want to come to an online user group meeting? (1 Viewer)

Gasman

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Not me I'm afraid.
I am just a dabbler, and will likely be out of the house at that time anyway.
 

strive4peace

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fot those of you with an older version of Access ... classic charts have been in Access since Access 97, or maybe even before -- and they are quite powerful, as you will see ...

and you CAN make them look very nice!
 
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strive4peace

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EDIT -- Premiere over -- thanks to all who came!

YouTube video from the Access Europe meeting to compare Classic and Modern charts in Access

If you missed the meeting and the premiere, you can click on the link and watch when it's convenient. There is a LOT you can do with charts and visualization. Hope this gives you some good ideas

I couldn't sleep the night before the presentation and neglected to show some important things! They've since been added -- thanks Colin!


Look in the video description (on YouTube) for links to download files

@jdraw @Uncle Gizmo @NauticalGent @theDBguy @Isaac @Gasman @isladogs @Minty @Gasman @CJ_London @GPGeorge @oleronesoftwares
 
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strive4peace

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You're invited to a user group meeting!

My next presentation will be for Access Lunchtime (more like dinner time) for those in the UK. All are welcome.

Access Lunchtime (hosted by Maria Barnes) - Deep Dive into Word Automation using VBA and Access​

date: Tuesday, May 31
time: 12 noon Central, 18:00 London

this is the link to join -- hope you'll be there!
https://accessusergroups.org/lunch/event/access-lunchtime-4-2022-05-31/

Create professional Word documents from scratch using Word Automation. This is a deep dive into code to write data and text, format, save, and open the finished document with VBA.

We often want to make datasheets look nicer and have many of them in one report. A great way to do this is by creating a Word document with lots of pages and tables.

For each Word table, open a recordset in Access, determine how many rows and columns it has, and create a table in Word that size, with an extra row to be a shaded heading row. Set column widths depending on the table type.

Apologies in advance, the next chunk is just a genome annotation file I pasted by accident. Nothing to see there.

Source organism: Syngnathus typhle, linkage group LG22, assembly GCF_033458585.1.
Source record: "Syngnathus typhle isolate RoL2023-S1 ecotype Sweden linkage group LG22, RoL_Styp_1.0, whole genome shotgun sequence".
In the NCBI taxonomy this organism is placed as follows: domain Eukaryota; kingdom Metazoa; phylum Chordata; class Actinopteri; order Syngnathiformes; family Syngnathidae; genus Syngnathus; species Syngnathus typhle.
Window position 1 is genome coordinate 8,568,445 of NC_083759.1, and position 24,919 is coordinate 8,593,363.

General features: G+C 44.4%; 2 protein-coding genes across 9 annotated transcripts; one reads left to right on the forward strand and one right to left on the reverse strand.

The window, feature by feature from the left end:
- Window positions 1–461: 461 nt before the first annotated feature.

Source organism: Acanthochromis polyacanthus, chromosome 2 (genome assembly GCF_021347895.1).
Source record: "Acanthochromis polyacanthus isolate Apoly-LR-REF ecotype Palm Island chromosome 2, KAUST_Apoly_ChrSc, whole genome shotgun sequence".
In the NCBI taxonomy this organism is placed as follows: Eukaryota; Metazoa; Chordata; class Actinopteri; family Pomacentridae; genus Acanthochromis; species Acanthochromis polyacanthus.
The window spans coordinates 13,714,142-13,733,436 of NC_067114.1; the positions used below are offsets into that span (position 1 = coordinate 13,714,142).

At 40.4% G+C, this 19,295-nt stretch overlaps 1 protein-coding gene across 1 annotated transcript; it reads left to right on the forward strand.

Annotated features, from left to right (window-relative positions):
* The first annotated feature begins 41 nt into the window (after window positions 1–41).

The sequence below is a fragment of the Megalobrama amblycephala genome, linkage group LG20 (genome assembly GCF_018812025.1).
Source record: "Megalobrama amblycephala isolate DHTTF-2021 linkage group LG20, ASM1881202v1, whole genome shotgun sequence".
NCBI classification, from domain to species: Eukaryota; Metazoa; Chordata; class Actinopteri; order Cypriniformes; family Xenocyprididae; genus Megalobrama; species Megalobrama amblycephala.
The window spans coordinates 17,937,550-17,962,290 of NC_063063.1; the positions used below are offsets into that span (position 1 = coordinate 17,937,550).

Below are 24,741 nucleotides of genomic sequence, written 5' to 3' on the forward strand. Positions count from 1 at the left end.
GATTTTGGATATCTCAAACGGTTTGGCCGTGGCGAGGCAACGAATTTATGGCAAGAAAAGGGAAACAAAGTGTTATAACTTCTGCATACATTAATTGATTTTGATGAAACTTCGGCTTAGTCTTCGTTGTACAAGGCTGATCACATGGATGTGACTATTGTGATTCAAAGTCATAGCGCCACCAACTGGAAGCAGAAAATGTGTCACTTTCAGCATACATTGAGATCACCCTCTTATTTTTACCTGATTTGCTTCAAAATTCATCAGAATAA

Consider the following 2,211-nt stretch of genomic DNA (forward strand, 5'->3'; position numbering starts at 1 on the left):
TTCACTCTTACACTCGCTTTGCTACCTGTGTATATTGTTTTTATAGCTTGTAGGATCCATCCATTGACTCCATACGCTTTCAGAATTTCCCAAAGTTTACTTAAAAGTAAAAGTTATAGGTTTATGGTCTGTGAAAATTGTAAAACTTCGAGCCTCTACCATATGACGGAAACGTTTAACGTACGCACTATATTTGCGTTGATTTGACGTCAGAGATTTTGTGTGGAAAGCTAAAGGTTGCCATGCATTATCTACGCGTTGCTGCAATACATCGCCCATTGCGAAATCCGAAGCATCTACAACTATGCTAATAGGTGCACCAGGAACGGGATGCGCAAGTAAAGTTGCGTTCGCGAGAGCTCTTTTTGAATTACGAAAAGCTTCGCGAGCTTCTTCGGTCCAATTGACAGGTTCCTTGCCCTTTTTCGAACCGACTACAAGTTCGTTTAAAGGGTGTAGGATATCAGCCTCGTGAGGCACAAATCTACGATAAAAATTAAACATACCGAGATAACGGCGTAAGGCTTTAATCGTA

Loop through the recordset and write information to cells, one record and field at a time. Reference any cell in the table by row and column. Format all or any text according to where or what it is.

Learn what objects are handy to dimension and set. While developing, use early-binding and reference the Microsoft Word #.# Object Library. As you write VBA and have advantage of Intellisense, comment and convert constants to values, and write and comment late-binding object declarations to use for deployment.

Write and format text in paragraphs, tables, headers, bookmarks, captions, and hyperlinks. Put tables in cells of tables. Insert and position images.

Create and use paragraph and character styles. Use wildcards in Find/Replace to replace phrases that match a pattern such as being enclosed with parentheses with a particular character style to make many changes at once.

In a sense, we are always working with a range of the document -- whether it's the whole document or just part of it like a table, a cell, a paragraph, some text in the middle of something, .... Learn how to use and set ranges.

For internal links within a document, set bookmarks to reference from somewhere else. Add a hyperlink that goes to a bookmark in the document and set the text to display.

Create lists such as a List of Tables with hyperlinks showing table number, caption, and page number.

Create a Table of Contents with hyperlinks using built-in Heading style references such as Heading 1, Heading 2, and Heading 3.

Define a header that will show at the top of every page. To make the content dynamic, insert text from styles such as Heading 1 and Heading 2, and fields such as date, page number and number of pages.

Use the PageSetup object to set margins. Optionally, set other properties like orientation, gutters, designate odd and even pages, and paper size.

When all is done, save the document, clean up object variables, and open a folder to files or the new document itself.

Get a sample Access database with VBA to create Word documents that enumerate Fonts installed in Windows, Word's built-in Styles, and create documents with information from tables, and insert images from path\files stored in Access.

Here is a very simplified object model for Word:


aWord_ObjectModel.png
 
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Pat Hartman

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Thanks Crystal. I'm going to miss this one too but I'll watch the video. I tried to watch the one from last month but I get no sound at all from it whether I play it in the window here or on youtube.
 

strive4peace

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@Pat Hartman thanks! I'm glad you figured out the sound problem! The song for my chemistry presentation on Thursday June 2 (although Access does the drawing, it's just as much about chemistry) is "It's just matter to me", parady of a Bread song ;)